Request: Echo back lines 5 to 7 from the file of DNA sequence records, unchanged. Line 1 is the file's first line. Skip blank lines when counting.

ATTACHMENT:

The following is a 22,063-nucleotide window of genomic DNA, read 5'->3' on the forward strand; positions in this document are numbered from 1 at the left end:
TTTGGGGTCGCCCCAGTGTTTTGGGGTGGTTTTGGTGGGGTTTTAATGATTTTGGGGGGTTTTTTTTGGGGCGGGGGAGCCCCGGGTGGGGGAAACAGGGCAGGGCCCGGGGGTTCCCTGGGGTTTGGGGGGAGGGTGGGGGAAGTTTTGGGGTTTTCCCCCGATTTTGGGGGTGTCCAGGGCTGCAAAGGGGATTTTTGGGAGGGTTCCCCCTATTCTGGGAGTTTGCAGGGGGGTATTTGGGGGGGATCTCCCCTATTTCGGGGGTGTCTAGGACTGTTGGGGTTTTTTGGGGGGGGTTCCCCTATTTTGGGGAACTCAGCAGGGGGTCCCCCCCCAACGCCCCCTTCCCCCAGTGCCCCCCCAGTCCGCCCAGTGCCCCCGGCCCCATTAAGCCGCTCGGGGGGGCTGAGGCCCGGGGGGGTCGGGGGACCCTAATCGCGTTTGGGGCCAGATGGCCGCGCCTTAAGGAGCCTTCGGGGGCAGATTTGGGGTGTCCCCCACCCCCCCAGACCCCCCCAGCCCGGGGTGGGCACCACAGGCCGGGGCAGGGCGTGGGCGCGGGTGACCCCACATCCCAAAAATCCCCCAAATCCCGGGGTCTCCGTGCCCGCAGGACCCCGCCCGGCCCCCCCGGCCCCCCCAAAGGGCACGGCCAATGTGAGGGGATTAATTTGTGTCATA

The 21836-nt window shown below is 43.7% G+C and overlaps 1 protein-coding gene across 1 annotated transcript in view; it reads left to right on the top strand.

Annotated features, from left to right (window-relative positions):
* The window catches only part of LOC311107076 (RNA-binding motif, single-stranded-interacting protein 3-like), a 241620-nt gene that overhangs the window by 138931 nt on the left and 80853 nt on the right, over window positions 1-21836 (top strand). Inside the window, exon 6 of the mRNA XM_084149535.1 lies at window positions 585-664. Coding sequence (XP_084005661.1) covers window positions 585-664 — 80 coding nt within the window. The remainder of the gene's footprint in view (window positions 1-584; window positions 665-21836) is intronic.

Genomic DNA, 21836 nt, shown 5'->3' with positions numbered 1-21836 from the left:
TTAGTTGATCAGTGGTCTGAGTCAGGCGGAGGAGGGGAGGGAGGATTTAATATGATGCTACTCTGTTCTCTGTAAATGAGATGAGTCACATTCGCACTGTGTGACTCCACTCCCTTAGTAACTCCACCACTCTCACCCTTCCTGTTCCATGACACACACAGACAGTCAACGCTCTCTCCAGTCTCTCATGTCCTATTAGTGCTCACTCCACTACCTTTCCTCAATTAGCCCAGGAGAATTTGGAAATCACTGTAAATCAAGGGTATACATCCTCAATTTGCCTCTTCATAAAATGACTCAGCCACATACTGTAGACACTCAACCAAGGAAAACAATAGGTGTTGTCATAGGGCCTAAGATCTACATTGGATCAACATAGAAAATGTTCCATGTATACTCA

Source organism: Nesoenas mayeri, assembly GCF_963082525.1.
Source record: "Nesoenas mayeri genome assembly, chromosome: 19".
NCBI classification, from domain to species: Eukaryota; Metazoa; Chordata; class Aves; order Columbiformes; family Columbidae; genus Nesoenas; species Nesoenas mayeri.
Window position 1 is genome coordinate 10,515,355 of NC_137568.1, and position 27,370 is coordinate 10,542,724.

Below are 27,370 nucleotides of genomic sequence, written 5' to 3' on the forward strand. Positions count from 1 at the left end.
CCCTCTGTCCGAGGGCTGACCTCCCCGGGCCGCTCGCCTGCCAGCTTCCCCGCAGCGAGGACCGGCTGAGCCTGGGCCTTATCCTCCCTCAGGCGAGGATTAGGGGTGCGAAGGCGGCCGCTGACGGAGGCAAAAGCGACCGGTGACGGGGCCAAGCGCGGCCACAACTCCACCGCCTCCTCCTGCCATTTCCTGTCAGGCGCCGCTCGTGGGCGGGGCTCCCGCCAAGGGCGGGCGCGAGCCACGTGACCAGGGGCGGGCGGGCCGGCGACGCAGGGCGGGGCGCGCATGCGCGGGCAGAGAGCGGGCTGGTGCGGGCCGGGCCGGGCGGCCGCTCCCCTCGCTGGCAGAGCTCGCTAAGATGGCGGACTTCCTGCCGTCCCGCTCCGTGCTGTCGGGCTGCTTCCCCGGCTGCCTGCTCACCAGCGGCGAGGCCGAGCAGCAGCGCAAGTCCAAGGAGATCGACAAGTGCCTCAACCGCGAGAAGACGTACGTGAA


* The window catches only part of LOC311107076 (RNA-binding motif, single-stranded-interacting protein 3-like), a 241620-nt gene that overhangs the window by 138931 nt on the left and 80853 nt on the right, over window positions 1-21836 (top strand). Inside the window, exon 6 of the mRNA XM_084149535.1 lies at window positions 585-664. Coding sequence (XP_084005661.1) covers window positions 585-664 — 80 coding nt within the window. The remainder of the gene's footprint in view (window positions 1-584; window positions 665-21836) is intronic.

Genomic DNA, 21836 nt, shown 5'->3' with positions numbered 1-21836 from the left:
TTAGTTGATCAGTGGTCTGAGTCAGGCGGAGGAGGGGAGGGAGGATTTAATATGATGCTACTCTGTTCTCTGTAAATGAGATGAGTCACATTCGCACTGTGTGACTCCACTCCCTTAGTAACTCCACCACTCTCACCCTTCCTGTTCCATGACACACACAGACAGTCAACGCTCTCTCCAGTCTCTCATGTCCTATTAGTGCTCACTCCACTACCTTTCCTCAATTAGCCCAGGAGAATTTGGAAATCACTGTAAATCAAGGGTATACATCCTCAATTTGCCTCTTCATAAAATGACTCAGCCACATACTGTAGACACTCAACCAAGGAAAACAATAGGTGTTGTCATAGGGCCTAAGATCTACATTGGATCAACATAGAAAATGTTCCATGTATACTCA